In the first pages of The Hall of Uselessness: Collected Essays, Simon Leys asks us to reconsider the term “quixotic”: Why should the defense of romantic, chivalrous values in an otherwise cynical world be a bad thing? Might we even admire those who tilt at windmills? Leys, the Belgian sinologist and cultural critic most famous as one of the first Western intellectuals to condemn the Chinese Cultural Revolution, is familiar with fighting lonely battles. This collection of his essays and criticism, to be released by New York Review Books in early August, highlights Leys’s erudition and moral pugnacity.
Leys, a scholar of classical Chinese aesthetics, is an intellectual in full: In this collection, he casts his penetrating gaze on not only ancient and modern China but a bounty of other topics and themes—Waugh, Orwell, “Belgianness,” the sea, Chesterton, the Cambodian genocide, the subtleties of literary translation, and more. As a sinologist and a fixture in both the Anglophone and Francophone intellectual worlds, Leys sits at an intriguing intersection of different cultural spheres. His literary criticism and historical sketches are those of the experienced translator intimately acquainted with a language, culture, genre, or period yet also able to regard it with the critical distance of an outsider. His writing is littered with aphorisms, digressions, and anecdotes which illustrate his insights without distracting. The Hall of Uselessness (composed of critical essays, plus a few lectures and incidental writings) exemplifies the appeal of essayism and criticism as genre forms in their own right: Even if we don’t buy all of Leys’ arguments and interpretations, then we are still the better for having had the opportunity to inhabit, if only temporarily, his well-stocked mind and follow his trains of thought.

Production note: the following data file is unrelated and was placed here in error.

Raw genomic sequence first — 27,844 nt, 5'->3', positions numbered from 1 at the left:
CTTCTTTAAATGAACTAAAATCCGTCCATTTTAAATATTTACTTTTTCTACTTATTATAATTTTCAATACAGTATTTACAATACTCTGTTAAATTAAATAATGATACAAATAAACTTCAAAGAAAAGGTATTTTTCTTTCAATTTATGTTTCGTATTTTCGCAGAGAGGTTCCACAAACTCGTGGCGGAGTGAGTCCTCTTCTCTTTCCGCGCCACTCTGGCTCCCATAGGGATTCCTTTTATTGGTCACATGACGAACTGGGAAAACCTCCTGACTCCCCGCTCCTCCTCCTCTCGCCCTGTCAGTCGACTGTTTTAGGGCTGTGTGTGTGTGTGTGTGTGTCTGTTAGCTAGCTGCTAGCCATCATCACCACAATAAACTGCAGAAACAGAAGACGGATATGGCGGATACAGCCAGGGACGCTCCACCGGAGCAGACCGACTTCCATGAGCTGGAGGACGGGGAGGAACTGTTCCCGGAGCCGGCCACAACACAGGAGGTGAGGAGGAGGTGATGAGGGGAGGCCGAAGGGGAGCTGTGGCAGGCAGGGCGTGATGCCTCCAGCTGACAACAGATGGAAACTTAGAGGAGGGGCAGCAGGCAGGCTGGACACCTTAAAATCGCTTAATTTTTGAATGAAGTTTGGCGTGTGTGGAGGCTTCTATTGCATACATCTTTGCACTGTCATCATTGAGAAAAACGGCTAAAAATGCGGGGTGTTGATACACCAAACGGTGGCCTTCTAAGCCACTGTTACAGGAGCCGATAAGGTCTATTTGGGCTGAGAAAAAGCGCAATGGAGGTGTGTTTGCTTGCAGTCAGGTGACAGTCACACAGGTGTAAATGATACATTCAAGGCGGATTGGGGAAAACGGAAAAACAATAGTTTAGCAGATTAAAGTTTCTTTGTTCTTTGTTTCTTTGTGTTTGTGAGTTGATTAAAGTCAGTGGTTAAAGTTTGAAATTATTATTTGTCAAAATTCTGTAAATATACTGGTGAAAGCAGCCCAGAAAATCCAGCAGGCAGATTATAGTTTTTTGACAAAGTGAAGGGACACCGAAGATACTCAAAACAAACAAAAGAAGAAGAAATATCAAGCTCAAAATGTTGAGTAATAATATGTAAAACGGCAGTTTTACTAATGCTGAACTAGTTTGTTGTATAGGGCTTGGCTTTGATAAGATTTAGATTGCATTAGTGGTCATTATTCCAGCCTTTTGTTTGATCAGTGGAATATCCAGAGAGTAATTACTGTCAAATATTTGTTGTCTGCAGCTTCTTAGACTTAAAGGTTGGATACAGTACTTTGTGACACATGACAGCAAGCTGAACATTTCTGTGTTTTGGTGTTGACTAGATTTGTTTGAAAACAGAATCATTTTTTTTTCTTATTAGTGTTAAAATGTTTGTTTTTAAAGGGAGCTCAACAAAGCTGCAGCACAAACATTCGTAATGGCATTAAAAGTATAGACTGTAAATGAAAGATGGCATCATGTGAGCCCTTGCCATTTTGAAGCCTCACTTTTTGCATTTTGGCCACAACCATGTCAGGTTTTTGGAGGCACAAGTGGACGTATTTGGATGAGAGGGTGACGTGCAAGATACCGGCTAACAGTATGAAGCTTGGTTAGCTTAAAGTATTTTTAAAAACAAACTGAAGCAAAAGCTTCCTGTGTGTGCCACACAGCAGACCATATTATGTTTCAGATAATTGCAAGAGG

Simon Leys’s real name is Pierre Ryckmans; he adopted his pen name for the publication of his landmark critique of the Cultural Revolution, Les habits neufs du président Mao (or, The Chairman’s New Clothes), to avoid jeopardizing his continued ability to travel to and study in China. A section of The Hall of Uselessness dedicated to his bittersweet writings on China, East Asia, and Communism reveals the frustration—and, sometimes, hot anger—of a man distressed by the pointless destruction that totalitarian ideology has inflicted on a people, language, and culture he loves.
An unapologetically old-fashioned moral (and Christian) sensibility informs Leys’s essays. Even if we disagree with him (as I sometimes found myself doing, especially when he veered into social commentary), we must respect Leys for never hiding behind irony or opacity to avoid passing moral judgment or putting his opinions on the line—unlike far too many intellectuals today. His temperamental conservatism is obvious. He recognizes that there are values that are timeless and larger than ourselves—and, yes, difficult to understand. And he’s okay with that.